The Times Temple Food Trail was my next travel platform. My latest mantra of life is travel as I believe that experiences give us lasting joy while material things do not. If I have the money then I am going to travel coz` if not now, when?’, as one of my friend keeps chanting.
Ever since I was a kid, I have fantasized about distant lands I had read about and the adventure of travel – the unfamiliar, the new. And I feel the same way today. When I travel, I am more impulsive and don’t think of the future or the past; just live in the moment. I love meeting new people and sorting them out. Trying to analyze them and wondering what makes them tick and what makes them different from me. The world is largely full of friendly, kind people I feel. The friends you make while traveling never seem boring as you simply don’t know them long enough to notice their flaws or get tired of them. I love the freedom and the feeling of independence from traveling. Like I have sprouted wings and I am flying across the seven seas.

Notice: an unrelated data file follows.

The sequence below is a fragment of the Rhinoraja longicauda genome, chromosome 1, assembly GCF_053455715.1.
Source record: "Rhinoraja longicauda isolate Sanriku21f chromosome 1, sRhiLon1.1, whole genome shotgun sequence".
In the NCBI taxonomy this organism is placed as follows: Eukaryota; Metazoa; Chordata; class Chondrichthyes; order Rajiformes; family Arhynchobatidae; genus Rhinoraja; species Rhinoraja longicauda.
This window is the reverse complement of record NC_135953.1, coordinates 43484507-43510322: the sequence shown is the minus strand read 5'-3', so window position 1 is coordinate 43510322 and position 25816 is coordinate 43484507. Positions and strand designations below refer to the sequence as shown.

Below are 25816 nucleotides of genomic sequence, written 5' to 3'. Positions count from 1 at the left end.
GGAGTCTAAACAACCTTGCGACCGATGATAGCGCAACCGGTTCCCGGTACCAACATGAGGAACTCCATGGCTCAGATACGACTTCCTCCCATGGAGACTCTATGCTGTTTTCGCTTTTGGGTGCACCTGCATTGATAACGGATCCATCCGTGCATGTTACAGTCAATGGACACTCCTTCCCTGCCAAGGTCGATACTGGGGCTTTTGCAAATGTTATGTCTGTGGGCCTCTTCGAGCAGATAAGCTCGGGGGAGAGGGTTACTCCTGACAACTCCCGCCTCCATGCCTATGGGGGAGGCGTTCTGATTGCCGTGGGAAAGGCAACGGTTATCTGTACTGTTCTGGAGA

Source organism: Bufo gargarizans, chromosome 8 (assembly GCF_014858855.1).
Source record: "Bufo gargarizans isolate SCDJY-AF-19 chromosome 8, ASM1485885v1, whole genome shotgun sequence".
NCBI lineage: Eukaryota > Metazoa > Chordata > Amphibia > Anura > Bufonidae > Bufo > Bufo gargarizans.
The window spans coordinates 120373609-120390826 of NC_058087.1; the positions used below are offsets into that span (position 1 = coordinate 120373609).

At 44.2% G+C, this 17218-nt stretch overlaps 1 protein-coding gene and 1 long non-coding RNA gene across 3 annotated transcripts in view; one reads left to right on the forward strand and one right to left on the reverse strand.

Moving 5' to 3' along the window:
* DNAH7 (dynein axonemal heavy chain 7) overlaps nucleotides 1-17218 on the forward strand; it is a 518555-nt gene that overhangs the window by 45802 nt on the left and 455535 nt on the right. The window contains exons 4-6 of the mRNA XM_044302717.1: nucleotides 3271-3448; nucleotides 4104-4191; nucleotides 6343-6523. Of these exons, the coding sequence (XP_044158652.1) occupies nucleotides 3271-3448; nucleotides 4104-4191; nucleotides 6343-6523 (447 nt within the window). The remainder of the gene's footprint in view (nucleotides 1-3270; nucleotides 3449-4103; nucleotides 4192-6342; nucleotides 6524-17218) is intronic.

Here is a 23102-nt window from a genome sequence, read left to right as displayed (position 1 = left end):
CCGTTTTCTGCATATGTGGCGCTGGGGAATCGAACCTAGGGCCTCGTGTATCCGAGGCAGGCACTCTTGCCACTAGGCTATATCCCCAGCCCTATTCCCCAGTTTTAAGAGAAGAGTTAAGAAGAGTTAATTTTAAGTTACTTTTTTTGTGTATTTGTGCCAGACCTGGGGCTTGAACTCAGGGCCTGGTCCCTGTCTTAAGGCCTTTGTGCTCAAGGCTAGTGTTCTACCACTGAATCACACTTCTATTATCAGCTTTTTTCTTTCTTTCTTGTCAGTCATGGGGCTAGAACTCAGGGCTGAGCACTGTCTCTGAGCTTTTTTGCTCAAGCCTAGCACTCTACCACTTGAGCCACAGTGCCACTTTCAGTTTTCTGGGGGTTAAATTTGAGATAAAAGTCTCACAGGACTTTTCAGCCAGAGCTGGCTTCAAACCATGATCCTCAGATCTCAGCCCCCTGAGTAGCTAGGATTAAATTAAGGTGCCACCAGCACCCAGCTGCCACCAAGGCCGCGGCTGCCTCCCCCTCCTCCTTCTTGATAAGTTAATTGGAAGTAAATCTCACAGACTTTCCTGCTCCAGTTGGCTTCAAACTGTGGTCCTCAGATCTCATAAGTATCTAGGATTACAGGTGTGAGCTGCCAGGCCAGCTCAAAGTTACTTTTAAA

I was looking out for any chance to travel and I came across an ad of The Times Temple Food Trail, an initiative by The Times of India on a friend’s timeline on Facebook. The Times group has started these Times Passion Trails which cater to everyone’s pet passions. Times Passion Trails are tailor made, experimental and informative trails, where ardent travelers embark on theme-focused trails led by an Experience Architect.
Started over two years ago, the program has connected enthusiasts of Photography, Cycling, Music, Heritage, Trekking, etc. under the guidance of experts. Their funda is #LiveWhatYouLove!
As I had come across the latest Times Temple Food trail, I registered just within a few hours of the closing time. They enticed me with their byline-‘ Taste the flavors of your passion.’Temples always fascinate me and food, of course, is close to my heart. It was sold as a fascinating ‘food for the soul’ journey, covering places like Delhi, Mathura, Vrindavan, Jaipur and Nathdwara. With a peek into the ‘Kitchen of the Gods’ and find out how divine food is prepared inside intriguing temples of India like Jagannath and Govind Devji Temple and the promise of discovering an ‘Inner God’ by the end of the trail.